Course revisions are an exciting time in the life cycle of a course. Faculty reflect upon the past offerings and look for ways to improve the student experience. I recently talked with Dr. Rich Freese (DMA) about how he approaches the revision process. Rich facilitates courses for our UW Independent Learning program and I’ve worked with him on a course revision (U660206 – Legendary Performers) that won the 2018 ADEIL College-level course award. For this issue of IDigest, we talk about Rich’s secret sauce for cooking up award-winning course revisions.
In recent years, High-Impact Practices (HIPs) have gained popularity in online education, and it’s easy to see why. Strategies from HIPs encourage student engagement and motivation by going beyond the typical assignment types of essays and multiple-choice quizzes to foster authentic assessments such as portfolios, internships, capstones, and project-based learning. The UW–Parkside Bachelor of Science in Business Administration (BSBA) focuses on project-based learning and is a great example of how HIPs can be used in Competency-Based Education (CBE) to great success.
I sat down with Terry McGovern, DBA, DM, who facilitates several BSBA projects, which includes the BSBA Capstone. We discussed how High-Impact Practices are used in the BSBA program, his insight a faculty member, and personal experiences he had with students. If you are unfamiliar with the BSBA project-based learning, just consider projects as courses. If you want more detail, you can learn more in Eileen Horn’s blog post Developing and Working in Project-based CBE!
The BSBA program aligns with HIPs by focusing on the value of projects, real-world situations, and high levels of feedback. These assignments are authentic and complex, and Terry finds a lot of value in “hands-on activities that reflect what students would see in the working world.” They can approach and work though tasks or problems in a natural manner and work together, all while receiving feedback on multiple occasions instead of only receiving it once which is common in the traditional education model.
The Value of Feedback and Reflection
In competency-based education, students can improve their assignments after they receive feedback and then resubmit it. This also strengthens the connection between students and faculty because they interact with the faculty multiple times through feedback. Terry finds this aspect of working in CBE very meaningful because “the faculty member doesn’t just walk away from it after one grade; I can work with student until they demonstrate mastery.” Another benefit of this model is that students may feel less intimidated by an assignment, especially if they are having trouble with it. Terry said that “if someone turns in a project and it needs a lot of work, choose not to overwhelm them and do it piece meal. I can say, ‘Let’s work on this, and then let’s focus on this next,’ which reduces the chances of students feeling overwhelmed.” Because assignments are broken into smaller pieces, it gives students the ability to gain confidence throughout the process of obtaining mastery.
As a faculty member, CBE assessment exchange is much more meaningful. The faculty member doesn’t just walk away from it after one grade; you work with the student until they demonstrate mastery.
Because there are so many opportunities to work with students in such a close manner, Terry does recognize the time commitment it can take. With multiple iterations of feedback, faculty need to spend more time on review and grading. That said, Terry doesn’t see this as a larger time commitment, saying that “faculty member’s time allocation is set up to allow them to work much more with students on submissions.” This is also offset because a faculty spends less time on the traditional aspects of education such as lectures because of the self-paced model and the utilization of open educational resources.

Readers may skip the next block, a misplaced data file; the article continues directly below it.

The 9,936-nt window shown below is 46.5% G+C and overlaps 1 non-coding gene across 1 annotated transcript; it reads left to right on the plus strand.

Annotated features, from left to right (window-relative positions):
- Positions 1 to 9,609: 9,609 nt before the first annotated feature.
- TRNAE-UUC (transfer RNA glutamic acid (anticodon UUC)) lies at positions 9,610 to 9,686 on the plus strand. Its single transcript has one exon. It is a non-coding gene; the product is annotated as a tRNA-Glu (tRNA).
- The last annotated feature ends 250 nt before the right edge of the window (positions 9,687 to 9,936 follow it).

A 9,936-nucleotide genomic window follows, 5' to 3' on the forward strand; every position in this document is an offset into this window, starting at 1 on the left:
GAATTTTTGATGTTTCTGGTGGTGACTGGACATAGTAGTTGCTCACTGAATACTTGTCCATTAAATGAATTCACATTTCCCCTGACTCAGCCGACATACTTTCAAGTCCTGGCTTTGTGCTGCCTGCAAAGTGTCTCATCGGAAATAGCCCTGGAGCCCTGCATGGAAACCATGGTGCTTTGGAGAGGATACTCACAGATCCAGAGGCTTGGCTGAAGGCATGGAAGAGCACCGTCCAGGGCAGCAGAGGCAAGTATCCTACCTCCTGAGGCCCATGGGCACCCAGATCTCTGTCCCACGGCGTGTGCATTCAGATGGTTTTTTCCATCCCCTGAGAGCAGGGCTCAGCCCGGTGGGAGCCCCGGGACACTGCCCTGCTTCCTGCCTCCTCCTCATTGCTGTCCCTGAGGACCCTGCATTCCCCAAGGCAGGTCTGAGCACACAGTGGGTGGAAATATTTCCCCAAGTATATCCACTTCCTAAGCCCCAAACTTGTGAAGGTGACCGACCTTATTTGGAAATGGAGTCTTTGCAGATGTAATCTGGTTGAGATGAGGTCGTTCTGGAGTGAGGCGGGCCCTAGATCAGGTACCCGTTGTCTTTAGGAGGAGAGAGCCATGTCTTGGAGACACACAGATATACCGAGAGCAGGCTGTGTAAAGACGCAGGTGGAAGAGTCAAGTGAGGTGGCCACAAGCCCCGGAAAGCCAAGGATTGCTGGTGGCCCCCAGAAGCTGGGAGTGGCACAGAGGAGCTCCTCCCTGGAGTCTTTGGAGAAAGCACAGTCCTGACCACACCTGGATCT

The multi-step feedback also process ensures that students are on the correct track and that the capstone project is properly framed. Another key element of HIPs that is used in the capstone project is built-in reflection points where students are given time to consider where they are in the project and what they have learned. Terry said that this helps students think strategically on what they’ve seen before, what a company has tried in the past, and what the company’s best ideas were and why. This reflection time is especially important because it gives students the time to make deeper connections and really identify areas of need in their current situation.
Connecting Education to the Real World
In addition to the standard project load, the BSBA Capstone project allows students to display the accumulation of skills mastered within the program. Terry said that the BSBA Capstone is both flexible and strategic because students have the opportunity to examine a case study from a primary industry or even start an initiative at their current work place! Because of this, most students apply their capstone project directly to their workplace. This motivates students because they can examine an issue at their workplace that they may not otherwise have time for and gives them the ability to show how they can critically assess an issue. Terry encourages students to “take the approach that they are consultant to their company by identifying a problem and tackling it as a consultant would. They can apply different models, research elsewhere in industry for best practices, present options for course of action, and recommend an action.” Students can show what they have learned, along with the value they bring to their workplace. As with previous projects and assignments, the capstone involves a multi-step process. Terry works with students through a series of drafts and feedback to produce a “consulting” report.
Students can take the approach that they are a consultant to their company by identifying a problem and tackling it as a consultant would.
Terry found that the projects used in the BSBA program do a wonderful job of gaining student engagement and fostering motivation because students are able to see a clear connection between their assignments and the working world. One success story Terry gave was when one of his students told him how helpful the BSBA program was during interviews. Because of BSBA, they were able to refer to the projects they completed in an interview as well as talk about important topics like strategic thinking, project management, and resource allocation. In addition to the program as a whole, the capstone is especially powerful tool. Terry spoke of a student who he recently worked with on their capstone project. Through this project, “the student was able to identify, real, large dollar savings for his company, which is the type of initiative that could get someone promoted.” These are great examples of how relevant high-impact projects are because students can demonstrate their mastery of a concept by recalling examples from their studies in the BSBA program.